Great post by the way!

    Comment by cleaning business guru — November 20, 2008 @ 6:08 pm

  24. Interesting article Krishna.

    Are you suggesting that any business looking to develop a blog should engage their Web Agency to build them a blog solution so that they can house the blog within their site and retain their content?

    This seems like a waste of money when there are so many great 3rd party options available with terrific inbuilt features. Assuming you use your own domain name (instead of a default you.wordpress.com address) and ensure you customise the look & feel to suit the brand, then I would have thought the 3rd party road is a cost effective and logical path to take.

    Your thoughts?

    Comment by Michael — November 24, 2008 @ 3:10 am

  25. Hi, thanks for this. Good thing I just recently migrated to wordpress.

    Comment by Millionaire Acts — December 2, 2008 @ 4:49 am

  26. I agree that hosting your own blog will add creditbility, I would also argue that by hosting a blog on an entirely different site can as well. On a different site, you add links for pagerank, you can also create a totally separate authority to refer visitors to your home site. So, its a very hard choice to make, and sometimes trial and error or experimentation might do the trick.

    Comment by Chad Atkins — January 3, 2009 @ 11:55 pm

  27. Keep in mind, of course, that while WordPress.com may not be a good solution if you’d like to maintain complete control over things that WordPress the software is easily set up on your own domain if you have a little technical skill.

    Comment by Patrick — January 6, 2009 @ 2:32 pm

  28. Blogger recently added a free capability to redirect to a subdomain of your primary domain, so I believe it is back in the game. For example, my web site is ‘www.startupprofessionals.com’ and my blog is ‘blog.startupprofessionals.com’. Thus search engines will index all my content of both to the same domain.

    Marty Zwilling, Founder & CEO, Startup Professionals, Inc.

    Comment by Martin Zwilling — January 12, 2009 @ 12:06 pm

  29. Blogger is for personal who low on budget but high in determination. If you can afford it, the best is using your own domain in the combination with wordpress.ORG. wordpress.COM is the worst, even you have to pay to edit the CSS. You want free and good, use blogger. You want free and bad use wordpress.COM. Whadaya think?

    Comment by Isaac Yassar — February 13, 2009 @ 10:56 am

  30. Well, WordPress is the most popular platform used by network marketers at the moment. The reason is that it’s more search engine friendly.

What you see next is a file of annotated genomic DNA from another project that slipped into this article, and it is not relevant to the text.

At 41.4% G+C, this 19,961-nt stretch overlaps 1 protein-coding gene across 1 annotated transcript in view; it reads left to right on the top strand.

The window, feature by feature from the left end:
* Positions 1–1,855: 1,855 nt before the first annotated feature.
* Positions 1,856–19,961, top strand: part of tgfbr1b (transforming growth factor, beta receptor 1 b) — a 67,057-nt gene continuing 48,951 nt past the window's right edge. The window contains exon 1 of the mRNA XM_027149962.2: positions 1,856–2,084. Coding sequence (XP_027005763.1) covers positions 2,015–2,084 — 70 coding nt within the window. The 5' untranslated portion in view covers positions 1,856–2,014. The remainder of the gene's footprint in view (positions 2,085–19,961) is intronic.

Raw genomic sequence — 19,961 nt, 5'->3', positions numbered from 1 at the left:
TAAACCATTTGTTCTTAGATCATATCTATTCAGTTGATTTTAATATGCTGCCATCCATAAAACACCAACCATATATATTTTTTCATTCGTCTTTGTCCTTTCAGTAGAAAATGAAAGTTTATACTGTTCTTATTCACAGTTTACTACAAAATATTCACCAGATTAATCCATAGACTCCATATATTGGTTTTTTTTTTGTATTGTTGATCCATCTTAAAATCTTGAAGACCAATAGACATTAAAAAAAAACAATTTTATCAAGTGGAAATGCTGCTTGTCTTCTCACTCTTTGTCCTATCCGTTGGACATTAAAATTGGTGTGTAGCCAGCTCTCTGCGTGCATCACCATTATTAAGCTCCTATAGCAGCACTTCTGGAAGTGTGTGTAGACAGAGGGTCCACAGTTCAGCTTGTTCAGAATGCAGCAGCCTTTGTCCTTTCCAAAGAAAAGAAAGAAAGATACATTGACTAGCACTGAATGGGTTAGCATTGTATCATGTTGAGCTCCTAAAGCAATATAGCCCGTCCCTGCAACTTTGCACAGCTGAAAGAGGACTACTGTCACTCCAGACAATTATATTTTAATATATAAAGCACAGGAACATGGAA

However I’ve got my Blogger blog incorporated into my website and I’m happy with search engine results.
    So in my opinion it all depends on how you work on your blog, how often you update it with fresh content and the platform won’t make that big difference.


    Comment by Daniel Gebura — March 26, 2009 @ 5:42 am

  31. Blogger recently added a free capability to redirect to a subdomain of your primary domain, so I believe it is back in the game. For example, my web site is ‘www.startupprofessionals.com’ and my blog is ‘blog.startupprofessionals.com’. Thus search engines will index all my content of both to the same domain.

    Marty Zwilling, Founder & CEO, Startup Professionals, Inc.

    Comment by Kshitij Pandey — April 26, 2009 @ 10:49 am

  32. I agree that blogger is a bit behind in terms of business blogging. WordPress leads way ahead!

    Comment by Lyndon — July 27, 2009 @ 12:25 pm

  33. I hate blogger, but it’s like being in a bad marriage for many years — it’s hard to say good-bye when you’re used to the abuse.

    WordPress Mu has looked cool to me, in theory, but I’m afraid of the potential problems with no direct tech support. I have a day job, you know? I don’t have time to be figuring out WordPress.

    So, I guess I’ll stick with blogger for now.

    Comment by Tony Vahl — December 16, 2009 @ 9:39 pm

  34. Ironic you discourage Typepad when there was a paid Google ad for Typepad at the top of this page!

    I’m trying to figure out blogging to market my business and appreciate your information.

    Comment by Matt Phillips — March 3, 2010 @ 6:40 pm

  35. Personally, as a graphic designer designer with BA in Advertising, I find that businesses using hosted services (wordpress.com, blogger, etc) for business blogging to be somewhat unprofessional.

    Honestly, I compare it to receiving VistaPrint business cards from people, with the “get free cards” ad on the back. If I see that you don’t invest in your own business, why should I?

    I feel that hosted services are cool if someone wants to get their feet wet in the blog pool or wants a personal blog on the cheap. But as a business, investing a little time in setting up a blog on your server is not only good for your SEO and site, but shows your potential clients that your serious about your business.

    Comment by Gabriel — October 21, 2010 @ 11:00 am